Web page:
The second is Framing. Consumers see everything in contexts, these contexts or “frames” are made up of anecdotes and stereotypes.The relationship between any given message and the context it is presented in is critical to the way in which it gets processed.
The third is the area of Anomalies or Market Inefficiencies. Broadly speaking, human beings do not act out of logical, enlightened self interest, in any way near as much as economists previously imagined. This has major implications for understanding “value”. And the oppotunities for advertising to add or retrieve it.

For example, A British newspaper recently decided to start charging for online content.

So it sent out two options to its readers: they could pay a £49 annual fee for access to the online paper only, or opt for a £110 fee for the physical paper plus online access. Most took the cheaper option.

The paper then tried adding a third option to its offer: a £110 fee for the paper only. The result was a complete reversal in buying patterns, as the majority of respondents now went for the £110 online and real paper package.

This is behavioural economics in action, leveraging all three areas of Heuristics, Framing and Anomalies.

And using this new way of thinking we can develop a much more accurate, real time understanding of our customers decision architecture. And using this to influence behavioural change.

This is where Rory Sutherland believes the advertising agency itself needs to change: “We need to broaden the definition of what we do”, he argues, “from the old familiar “proposition driven persuasive model” predicated on media spend, to one “that uses ideas to turn human understanding into business advantage for our clients.”

And whilst behavioural economics provides us with many opportunities for just that, the digital revolution offers even more.
Any business that has a consumer interface needs creativity.
But the creativity needs to be applied as much to changing things like choice architecture, as it does to the message. Digital media allows us to far more accurately examine trigger moments for change … because the occasion or event often determines the 
subject’s response far more than the message does.

By moving our focus from activities predicated on media spend we can begin to leverage the dis-proportionality that creativity affords. In this brave new world we find ourselves, there is no direct link between spend and effect. Consumer behaviour is influenced, obliquely and disproportionately.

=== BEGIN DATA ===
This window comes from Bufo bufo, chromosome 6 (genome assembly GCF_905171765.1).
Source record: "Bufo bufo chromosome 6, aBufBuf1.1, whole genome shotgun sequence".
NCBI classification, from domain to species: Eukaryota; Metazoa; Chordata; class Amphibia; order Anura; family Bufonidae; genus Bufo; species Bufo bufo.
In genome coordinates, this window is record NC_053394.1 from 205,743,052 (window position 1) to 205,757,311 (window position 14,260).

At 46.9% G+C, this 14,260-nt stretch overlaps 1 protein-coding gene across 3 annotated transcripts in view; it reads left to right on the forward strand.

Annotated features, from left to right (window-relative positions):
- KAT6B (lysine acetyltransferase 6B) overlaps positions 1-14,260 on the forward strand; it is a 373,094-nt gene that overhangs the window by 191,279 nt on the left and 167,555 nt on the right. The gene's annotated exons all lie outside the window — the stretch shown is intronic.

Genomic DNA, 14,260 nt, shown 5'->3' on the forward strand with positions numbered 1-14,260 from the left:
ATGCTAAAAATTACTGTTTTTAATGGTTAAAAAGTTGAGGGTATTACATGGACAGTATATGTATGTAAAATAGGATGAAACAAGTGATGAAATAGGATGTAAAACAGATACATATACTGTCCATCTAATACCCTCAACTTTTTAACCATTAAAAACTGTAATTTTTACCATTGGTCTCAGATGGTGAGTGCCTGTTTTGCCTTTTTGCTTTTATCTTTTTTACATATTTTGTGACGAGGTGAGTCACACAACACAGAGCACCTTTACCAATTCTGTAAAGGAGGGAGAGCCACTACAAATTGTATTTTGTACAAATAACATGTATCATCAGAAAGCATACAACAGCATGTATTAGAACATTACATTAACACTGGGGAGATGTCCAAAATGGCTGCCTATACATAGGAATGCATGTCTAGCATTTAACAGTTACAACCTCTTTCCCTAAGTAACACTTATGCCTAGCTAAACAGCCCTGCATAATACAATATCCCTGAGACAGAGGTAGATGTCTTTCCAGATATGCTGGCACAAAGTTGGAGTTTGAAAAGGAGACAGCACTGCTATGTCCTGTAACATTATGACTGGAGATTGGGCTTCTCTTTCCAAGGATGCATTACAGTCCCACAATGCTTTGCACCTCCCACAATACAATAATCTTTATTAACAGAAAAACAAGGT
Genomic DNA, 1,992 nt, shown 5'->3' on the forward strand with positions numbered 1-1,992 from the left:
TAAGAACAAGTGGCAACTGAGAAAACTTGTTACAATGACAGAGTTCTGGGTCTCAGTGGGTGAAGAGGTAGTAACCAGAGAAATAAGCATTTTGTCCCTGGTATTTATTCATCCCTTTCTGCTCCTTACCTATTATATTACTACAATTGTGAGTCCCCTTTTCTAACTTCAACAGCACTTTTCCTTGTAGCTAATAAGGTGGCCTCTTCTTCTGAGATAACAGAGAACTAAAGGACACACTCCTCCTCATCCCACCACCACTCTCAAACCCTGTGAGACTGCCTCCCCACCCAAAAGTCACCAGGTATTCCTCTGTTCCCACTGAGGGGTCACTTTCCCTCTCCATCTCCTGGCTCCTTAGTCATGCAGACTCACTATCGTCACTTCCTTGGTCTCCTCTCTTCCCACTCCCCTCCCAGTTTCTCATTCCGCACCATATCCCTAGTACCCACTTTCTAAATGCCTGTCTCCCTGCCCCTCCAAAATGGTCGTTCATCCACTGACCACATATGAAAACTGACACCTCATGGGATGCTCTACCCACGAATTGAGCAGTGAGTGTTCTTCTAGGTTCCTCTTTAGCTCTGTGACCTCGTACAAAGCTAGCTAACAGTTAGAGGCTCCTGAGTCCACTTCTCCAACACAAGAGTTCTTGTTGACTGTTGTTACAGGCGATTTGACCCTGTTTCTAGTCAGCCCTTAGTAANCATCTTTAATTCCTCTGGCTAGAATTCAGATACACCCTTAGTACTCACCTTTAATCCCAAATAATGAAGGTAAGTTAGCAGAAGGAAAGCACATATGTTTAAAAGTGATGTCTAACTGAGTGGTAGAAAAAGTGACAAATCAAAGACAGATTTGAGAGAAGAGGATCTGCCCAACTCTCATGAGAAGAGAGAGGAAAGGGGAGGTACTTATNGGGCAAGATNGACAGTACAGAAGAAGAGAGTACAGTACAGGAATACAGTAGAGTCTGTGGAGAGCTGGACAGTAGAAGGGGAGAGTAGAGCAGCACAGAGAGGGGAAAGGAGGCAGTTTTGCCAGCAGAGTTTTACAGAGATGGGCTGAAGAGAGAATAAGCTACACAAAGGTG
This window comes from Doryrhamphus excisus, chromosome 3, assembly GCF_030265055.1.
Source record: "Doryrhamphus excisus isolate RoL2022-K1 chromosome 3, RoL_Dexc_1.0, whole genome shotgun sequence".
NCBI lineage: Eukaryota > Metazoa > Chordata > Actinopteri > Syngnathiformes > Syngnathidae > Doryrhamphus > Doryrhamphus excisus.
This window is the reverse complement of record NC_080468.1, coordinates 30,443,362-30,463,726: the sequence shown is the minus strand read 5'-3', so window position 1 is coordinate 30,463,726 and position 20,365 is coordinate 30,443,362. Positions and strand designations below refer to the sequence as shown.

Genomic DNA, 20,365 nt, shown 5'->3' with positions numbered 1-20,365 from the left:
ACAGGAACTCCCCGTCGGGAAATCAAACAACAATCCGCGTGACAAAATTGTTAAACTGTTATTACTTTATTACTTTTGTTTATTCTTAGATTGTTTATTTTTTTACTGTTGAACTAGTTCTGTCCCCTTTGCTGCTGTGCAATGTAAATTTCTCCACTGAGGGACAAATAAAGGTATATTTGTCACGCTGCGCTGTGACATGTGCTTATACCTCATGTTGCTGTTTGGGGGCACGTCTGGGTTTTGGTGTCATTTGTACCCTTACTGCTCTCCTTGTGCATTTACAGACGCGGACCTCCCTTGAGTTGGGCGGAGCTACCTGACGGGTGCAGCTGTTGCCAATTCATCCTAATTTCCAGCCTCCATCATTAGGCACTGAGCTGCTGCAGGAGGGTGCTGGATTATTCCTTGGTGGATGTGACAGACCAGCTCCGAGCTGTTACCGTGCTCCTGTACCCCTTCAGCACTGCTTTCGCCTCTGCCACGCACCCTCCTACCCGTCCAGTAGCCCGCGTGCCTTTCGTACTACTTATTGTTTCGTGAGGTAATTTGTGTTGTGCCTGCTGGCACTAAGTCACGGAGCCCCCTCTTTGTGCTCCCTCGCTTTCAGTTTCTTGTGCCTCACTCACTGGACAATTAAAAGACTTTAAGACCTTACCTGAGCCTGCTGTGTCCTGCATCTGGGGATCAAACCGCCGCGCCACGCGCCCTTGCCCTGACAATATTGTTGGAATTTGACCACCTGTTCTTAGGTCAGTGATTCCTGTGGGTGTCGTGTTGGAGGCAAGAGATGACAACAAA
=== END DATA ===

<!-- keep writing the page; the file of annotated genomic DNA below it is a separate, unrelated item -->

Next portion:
Rory Sutherland’s vision of the future role of the advertising agency is one which places a highly sophisticated understanding of consumer behaviour at the heart of our client’s businesses. And this should come as no surprise when you look at his career to date.

Rory Sutherland comes from a direct marketing background. Specifically, an Ogilvy & Mather Direct, direct marketing background.

And this, I think, is highly significant in understanding how he has got to where he has in his understanding of how we need to evolve as an industry.

When Rory joined O&MD in the 90’s direct marketing was really coming into it’s own. As it did so it began to develop a different type of culture to that of the general advertising agency.

Many people in the general agency world, particularly those working with big budget clients, saw themselves as working at the centre of a broadcast model, in a branch of show business.

People working in direct marketing however, began to see things very differently.

In the marketing equivalent of the Copernican revolution, the world view changed from one in which everything revolved around the brand, to understanding that the universe did in fact revolve around the consumer. What’s more, the advent of richer and richer data afforded greater and greater insights into consumer behaviour, which allowed real two way interactions between brands and consumers. New ideas about lifetime value and customer relationship marketing emerged. This wasn’t show business, it was something fundamentally far more interesting.

The lessons learned in pre-digital customer relationship marketing become all the more powerful when applied to the modern digital realm.

As Rory points out, there will always be a place for the “show biz” side of advertising, whether it be advertising as such or some form of branded content. What we need to do as advertising agencies is to place consumer behaviour at the centre of what we do. For many agencies this transition from one way broadcast to two way dialogue will be the real revolution. Not the transition from analogue to digital media.

Ray Sheerin and I set up Ogilvy & Mather Direct in Ireland in 1993, he as Managing Director and I as Creative Director. Every year, we would both meet up with our opposite numbers from offices around the world. Over the years I have therefore had the pleasure of Rory’s company in a variety of exotic, and sometimes downright bizarre locations.

Talking with Rory is always a fascinating, if slightly disconcerting, experience. Not least because you have no idea where the conversation is going to go next.

In a roller coaster ride of consumer insights, literary allusions, and whatever you’re having yourself, Rory will talk at 90 miles an hour about anything and everything with no sense of boundaries. You see there’s more than a touch of the Mad Man about Rory.

And over the years I have come to regard Rory as a worthy successor to that original Mad Man, David Ogilvy himself.

They say that in certain ancient cultures tribal leaders would treat the mad man as a sort of shaman. Someone who should be heeded carefully, because their views were not restricted by the conventions of society. In later days this evolved into the role of the court jester. The function was the same: to see beyond convention and to speak as he found… in direct contrast to the usual crowd of courtiers and sycophants that surround the throne.

These days, every Chief Executive would do well to have at least one such Mad Man at his side. Particularly a Mad Man that displays such a clear sighted understanding of their customers behaviour.